The state Assembly on Monday overwhelmingly approved a measure that aims to preserve beach fire rings.
The gathering spots have been at the center of protracted battles in Southern California’s beach towns, where regional air-quality officials have stepped up their regulation of the bonfires because of concerns over their effect on health and the environment.
The issue was first raised by Corona del Mar residents living near the pits. Huntington Beach residents quickly took an opposite stance, leading the fight to maintain the rings.
Opponents say the regulations could put a beloved beachfront recreation at risk, harming local tradition and tourism revenues.
The measure, by Assemblyman Travis Allen (R-Huntington Beach) and Assemblywoman Sharon Quirk-Silva (D-Fullerton), would essentially negate the South Coast Air Quality Management District’s regulations on wood-burning fire rings, unless a city is able to “obtain and implement” a coastal development permit to remove or otherwise restrict access to the rings within a two-year window after the AQMD rule was passed.
That means that cities or counties hoping to remove any of their fire rings would have to get permission to do so from the California Coastal Commission, a state agency tasked with preserving public access to California beaches.
Assembly Bill 1102 is “intended to protect not only historical California tradition, but millions in revenue for cities, counties and the state,” Allen said on the Assembly floor.
“At the heart of the matter is an upscale neighborhood in Newport Beach that overlooks a state beach that has beach bonfires,” he said when reached by phone Monday afternoon. “This bill will clearly allow those bonfires to remain as they are, and as they have been for decades for the enjoyment of all Californians, regardless of whether or not they own beachfront property.”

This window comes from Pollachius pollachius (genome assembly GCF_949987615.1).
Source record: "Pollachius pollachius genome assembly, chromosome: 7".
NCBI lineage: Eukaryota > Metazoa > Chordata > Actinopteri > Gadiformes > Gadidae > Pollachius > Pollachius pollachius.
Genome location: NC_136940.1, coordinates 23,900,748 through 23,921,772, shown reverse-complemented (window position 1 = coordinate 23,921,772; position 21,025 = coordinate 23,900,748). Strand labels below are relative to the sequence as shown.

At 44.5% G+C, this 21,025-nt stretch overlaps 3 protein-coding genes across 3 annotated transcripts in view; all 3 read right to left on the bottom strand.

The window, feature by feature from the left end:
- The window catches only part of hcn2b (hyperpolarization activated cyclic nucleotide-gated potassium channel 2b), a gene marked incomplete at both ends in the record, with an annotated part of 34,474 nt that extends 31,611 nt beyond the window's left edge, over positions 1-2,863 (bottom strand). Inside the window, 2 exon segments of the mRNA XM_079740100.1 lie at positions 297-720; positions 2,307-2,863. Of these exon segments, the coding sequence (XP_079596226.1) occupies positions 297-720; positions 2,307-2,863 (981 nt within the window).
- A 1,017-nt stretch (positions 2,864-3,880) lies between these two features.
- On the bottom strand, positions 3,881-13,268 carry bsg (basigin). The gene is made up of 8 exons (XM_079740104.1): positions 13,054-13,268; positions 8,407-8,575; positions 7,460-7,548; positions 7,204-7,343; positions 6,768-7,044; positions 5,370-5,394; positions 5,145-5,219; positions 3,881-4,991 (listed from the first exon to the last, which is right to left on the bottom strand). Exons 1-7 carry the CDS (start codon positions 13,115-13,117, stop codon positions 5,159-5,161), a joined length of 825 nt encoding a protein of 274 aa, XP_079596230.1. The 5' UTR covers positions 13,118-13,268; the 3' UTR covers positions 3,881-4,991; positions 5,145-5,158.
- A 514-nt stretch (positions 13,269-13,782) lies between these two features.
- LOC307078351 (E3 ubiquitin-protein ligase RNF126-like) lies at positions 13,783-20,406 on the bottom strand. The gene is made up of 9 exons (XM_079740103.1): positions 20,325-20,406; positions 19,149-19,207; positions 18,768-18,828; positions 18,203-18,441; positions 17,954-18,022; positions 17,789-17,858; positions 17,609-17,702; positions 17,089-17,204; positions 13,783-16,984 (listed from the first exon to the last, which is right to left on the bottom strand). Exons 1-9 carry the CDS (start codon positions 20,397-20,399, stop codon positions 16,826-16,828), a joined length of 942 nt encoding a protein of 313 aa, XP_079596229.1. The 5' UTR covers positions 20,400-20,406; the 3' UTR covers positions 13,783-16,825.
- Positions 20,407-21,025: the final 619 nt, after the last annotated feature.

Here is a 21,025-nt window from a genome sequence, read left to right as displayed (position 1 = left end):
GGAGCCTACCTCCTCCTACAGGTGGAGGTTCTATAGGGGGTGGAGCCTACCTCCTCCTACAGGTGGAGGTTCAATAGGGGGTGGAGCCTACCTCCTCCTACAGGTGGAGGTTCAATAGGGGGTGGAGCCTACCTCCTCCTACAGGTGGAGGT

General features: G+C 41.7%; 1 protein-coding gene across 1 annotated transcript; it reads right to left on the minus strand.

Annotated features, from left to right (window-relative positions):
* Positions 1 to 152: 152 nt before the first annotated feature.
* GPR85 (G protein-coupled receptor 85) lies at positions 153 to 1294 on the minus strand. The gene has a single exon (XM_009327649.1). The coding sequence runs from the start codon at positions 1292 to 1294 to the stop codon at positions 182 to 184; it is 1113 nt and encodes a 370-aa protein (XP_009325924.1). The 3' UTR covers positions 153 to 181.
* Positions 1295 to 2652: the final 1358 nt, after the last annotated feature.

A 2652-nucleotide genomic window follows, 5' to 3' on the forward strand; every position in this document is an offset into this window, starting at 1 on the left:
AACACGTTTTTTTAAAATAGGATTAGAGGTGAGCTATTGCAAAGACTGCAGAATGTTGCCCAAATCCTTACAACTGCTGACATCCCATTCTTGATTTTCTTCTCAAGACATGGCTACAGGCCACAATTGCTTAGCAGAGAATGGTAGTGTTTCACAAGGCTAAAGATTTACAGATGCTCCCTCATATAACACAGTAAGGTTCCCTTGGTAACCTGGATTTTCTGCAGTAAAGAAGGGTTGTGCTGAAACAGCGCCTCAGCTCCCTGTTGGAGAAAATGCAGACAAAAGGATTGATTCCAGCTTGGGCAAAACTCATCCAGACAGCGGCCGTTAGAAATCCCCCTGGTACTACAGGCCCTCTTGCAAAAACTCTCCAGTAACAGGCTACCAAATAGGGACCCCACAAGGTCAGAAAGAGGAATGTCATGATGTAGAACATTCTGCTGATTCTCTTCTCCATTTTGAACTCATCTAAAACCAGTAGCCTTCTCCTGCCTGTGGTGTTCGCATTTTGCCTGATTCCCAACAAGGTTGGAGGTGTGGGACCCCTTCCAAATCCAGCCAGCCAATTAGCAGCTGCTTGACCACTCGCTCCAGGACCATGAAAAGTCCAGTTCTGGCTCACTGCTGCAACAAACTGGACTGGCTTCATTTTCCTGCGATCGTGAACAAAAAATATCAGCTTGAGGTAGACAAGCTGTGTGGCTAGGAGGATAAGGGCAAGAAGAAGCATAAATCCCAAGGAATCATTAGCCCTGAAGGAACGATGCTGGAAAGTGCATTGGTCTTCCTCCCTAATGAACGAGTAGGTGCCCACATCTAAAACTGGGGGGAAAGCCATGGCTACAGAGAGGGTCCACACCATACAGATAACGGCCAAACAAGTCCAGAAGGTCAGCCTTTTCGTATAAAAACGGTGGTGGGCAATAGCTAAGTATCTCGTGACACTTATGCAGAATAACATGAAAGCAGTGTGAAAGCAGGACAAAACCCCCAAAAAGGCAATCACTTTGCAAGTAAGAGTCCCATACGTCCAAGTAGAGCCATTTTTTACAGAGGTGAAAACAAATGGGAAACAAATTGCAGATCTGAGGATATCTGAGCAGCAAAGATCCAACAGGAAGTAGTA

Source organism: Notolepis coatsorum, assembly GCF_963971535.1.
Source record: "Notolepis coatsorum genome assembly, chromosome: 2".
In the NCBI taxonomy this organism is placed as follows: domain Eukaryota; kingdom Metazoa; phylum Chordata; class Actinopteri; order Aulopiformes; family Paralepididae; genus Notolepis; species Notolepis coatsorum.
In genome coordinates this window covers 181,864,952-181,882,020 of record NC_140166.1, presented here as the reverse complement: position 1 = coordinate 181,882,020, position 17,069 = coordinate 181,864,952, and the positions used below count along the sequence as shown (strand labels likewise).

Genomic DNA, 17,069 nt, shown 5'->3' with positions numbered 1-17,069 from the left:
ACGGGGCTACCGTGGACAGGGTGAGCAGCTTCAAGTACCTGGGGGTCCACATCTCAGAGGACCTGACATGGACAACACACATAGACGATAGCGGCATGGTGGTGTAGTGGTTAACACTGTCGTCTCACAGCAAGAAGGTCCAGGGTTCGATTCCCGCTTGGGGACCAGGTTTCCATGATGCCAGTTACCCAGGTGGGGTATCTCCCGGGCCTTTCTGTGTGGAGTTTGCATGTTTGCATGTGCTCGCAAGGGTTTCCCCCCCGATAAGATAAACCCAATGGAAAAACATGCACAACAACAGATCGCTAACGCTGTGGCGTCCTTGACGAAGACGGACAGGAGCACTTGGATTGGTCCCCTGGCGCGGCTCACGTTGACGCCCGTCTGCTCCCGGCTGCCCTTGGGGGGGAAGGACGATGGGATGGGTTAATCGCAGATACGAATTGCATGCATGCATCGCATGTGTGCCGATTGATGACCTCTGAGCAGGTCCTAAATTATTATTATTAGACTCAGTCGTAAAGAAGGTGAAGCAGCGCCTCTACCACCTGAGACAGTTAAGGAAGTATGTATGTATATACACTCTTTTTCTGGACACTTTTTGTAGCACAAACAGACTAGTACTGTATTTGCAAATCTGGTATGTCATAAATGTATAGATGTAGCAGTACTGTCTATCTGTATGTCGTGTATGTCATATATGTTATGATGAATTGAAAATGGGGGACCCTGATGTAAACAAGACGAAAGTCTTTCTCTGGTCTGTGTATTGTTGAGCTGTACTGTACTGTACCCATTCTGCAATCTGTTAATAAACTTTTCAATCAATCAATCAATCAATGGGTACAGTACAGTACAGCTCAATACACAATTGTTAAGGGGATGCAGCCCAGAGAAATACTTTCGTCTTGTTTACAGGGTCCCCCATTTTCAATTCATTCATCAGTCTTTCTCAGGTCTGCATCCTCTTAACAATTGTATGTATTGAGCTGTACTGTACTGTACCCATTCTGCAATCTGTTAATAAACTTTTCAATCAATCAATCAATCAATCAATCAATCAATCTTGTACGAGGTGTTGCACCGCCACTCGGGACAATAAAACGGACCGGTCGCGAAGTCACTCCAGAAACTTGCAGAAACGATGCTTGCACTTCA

The bill passed by a unanimous vote. It now moves on to the state Senate.
“We’re confident that the Senate will take a different course on the measure,” said AQMD spokesman Sam Atwood. “The bill has a number of flaws that not only affect the South Coast Air Quality Management District, but affect every municipality in the state.”
The bill, Atwood said, would affect cities’ power to regulate hours for bonfires and create rules against burning trash — measures that now fall under cities’ purview — without permission from the Coastal Commission.
But Allen said that was not the case.
“What AB 1102 does is harmonize the jurisdiction between the two agencies,” he said. “It makes it very clear that the Coastal Commission will have the last word when it comes to beach access.”
Mason writes for the Los Angeles Times.